From 2007 to 2011, the number of methamphetamine-related emergency room visits rose by over 150 percent. For the past decade, methamphetamine has frequently been one of the top 10 drugs responsible for overdose deaths in the United States. A person who overdoses on meth is at an increased risk for heart attack, stroke, organ damage, and death. In 2016 alone, 7,663 Americans lost their lives to a methamphetamine overdose. In order to avoid the signs of a meth overdose, it is critical to find a meth addiction treatment center, such as the one we offer at Vertava Health. To learn more about the treatment options available, please contact us today at 844.470.0410.
What Is Methamphetamine?
Methamphetamine is one of the most potent stimulants available today. Meth can be found in the form of illicitly produced substances, and it’s also available as a prescription drug. Meth is taken orally, snorted, injected, or smoked. All forms of meth can lead to addiction and overdose.
The illicit version is the more potent of the two forms. It may appear as a liquid, powder, or glass-like crystal known as crystal meth. Other names for illicit meth include crank, glass, ice, and speed. The prescription tablet form of methamphetamine, Desoxyn, is a medication used to treat ADHD or to assist in weight loss.
Meth’s initial, intense high lasts anywhere from five to 30 minutes, depending on how the drug is used. The overall effects that follow can last six to 12 hours and end in an intense comedown or crash.
Symptoms of Meth Overdose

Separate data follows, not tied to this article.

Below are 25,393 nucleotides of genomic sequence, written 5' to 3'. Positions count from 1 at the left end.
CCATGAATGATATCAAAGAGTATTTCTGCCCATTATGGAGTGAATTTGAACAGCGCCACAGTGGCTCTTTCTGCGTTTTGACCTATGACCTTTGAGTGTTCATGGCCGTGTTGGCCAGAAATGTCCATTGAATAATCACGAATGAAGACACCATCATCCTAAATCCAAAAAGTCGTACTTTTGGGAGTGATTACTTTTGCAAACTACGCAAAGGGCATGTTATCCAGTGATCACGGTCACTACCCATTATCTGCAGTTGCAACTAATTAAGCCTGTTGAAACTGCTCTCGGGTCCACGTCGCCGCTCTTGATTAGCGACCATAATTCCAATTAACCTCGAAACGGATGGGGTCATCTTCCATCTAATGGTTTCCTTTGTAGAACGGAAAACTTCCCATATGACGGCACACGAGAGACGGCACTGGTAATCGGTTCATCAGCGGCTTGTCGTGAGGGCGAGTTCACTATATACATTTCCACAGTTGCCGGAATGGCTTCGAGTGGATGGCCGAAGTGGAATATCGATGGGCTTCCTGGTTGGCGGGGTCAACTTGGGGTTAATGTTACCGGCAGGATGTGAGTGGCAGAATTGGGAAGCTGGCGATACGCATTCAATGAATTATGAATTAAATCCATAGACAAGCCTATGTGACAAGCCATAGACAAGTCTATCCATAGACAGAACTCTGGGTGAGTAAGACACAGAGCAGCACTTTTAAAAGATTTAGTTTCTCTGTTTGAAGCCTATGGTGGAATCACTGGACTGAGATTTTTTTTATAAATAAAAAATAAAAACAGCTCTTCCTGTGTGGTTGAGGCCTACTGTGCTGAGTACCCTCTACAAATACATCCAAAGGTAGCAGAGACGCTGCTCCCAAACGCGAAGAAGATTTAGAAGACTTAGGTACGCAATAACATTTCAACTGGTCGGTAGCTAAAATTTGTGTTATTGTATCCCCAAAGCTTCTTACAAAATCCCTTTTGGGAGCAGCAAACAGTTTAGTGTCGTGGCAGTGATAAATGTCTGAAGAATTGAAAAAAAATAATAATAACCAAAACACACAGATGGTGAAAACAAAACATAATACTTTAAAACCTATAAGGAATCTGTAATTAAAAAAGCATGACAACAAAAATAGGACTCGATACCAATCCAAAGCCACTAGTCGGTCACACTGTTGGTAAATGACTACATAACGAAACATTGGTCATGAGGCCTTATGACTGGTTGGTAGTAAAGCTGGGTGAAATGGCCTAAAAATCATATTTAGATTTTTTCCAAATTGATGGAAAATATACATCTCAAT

Methamphetamine is a psychomotor stimulant, meaning that it stimulates a person’s central nervous system. This causes a person’s physical and mental processes to speed up, sometimes to dangerous and even life-threatening levels. The more meth a person uses, the faster the central nervous system operates.
Meth is commonly used in binges or runs. While on a meth run, a person might take the drug every few hours for several days straight. During this time, they usually don’t eat or sleep, and these behaviors weaken their body even further.
As the drug reaches toxic levels and the CNS continues to speed up, essential, life-sustaining bodily functions go into overdrive. The heightened rates of central nervous system activity can cause harm to a person’s body and brain, and this damage may become fatal.
At the point of overdose, a person’s blood pressure, breathing, heart rate, and temperature increase to levels that compromise essential organs. As this occurs, a person may exhibit the following signs of overdose:
- Agitation, restlessness, or physical aggression
- Chest pain or intense stomach pain
- Tremors or seizures
- Irregular or quickened heartbeat, which may result in cardiac arrest
- Panic or paranoia
- Rapid breathing or trouble breathing
A fatal methamphetamine overdose is often preceded by a loss of consciousness, convulsions, and a coma.
Who Is at Risk of a Meth Overdose?
While people who frequently use large amounts of the drug typically experience many overdoses, even short-term use of meth can cause an overdose. In fact, a person can overdose the very first time they try meth. Even chronic meth users can overdose from a single hit.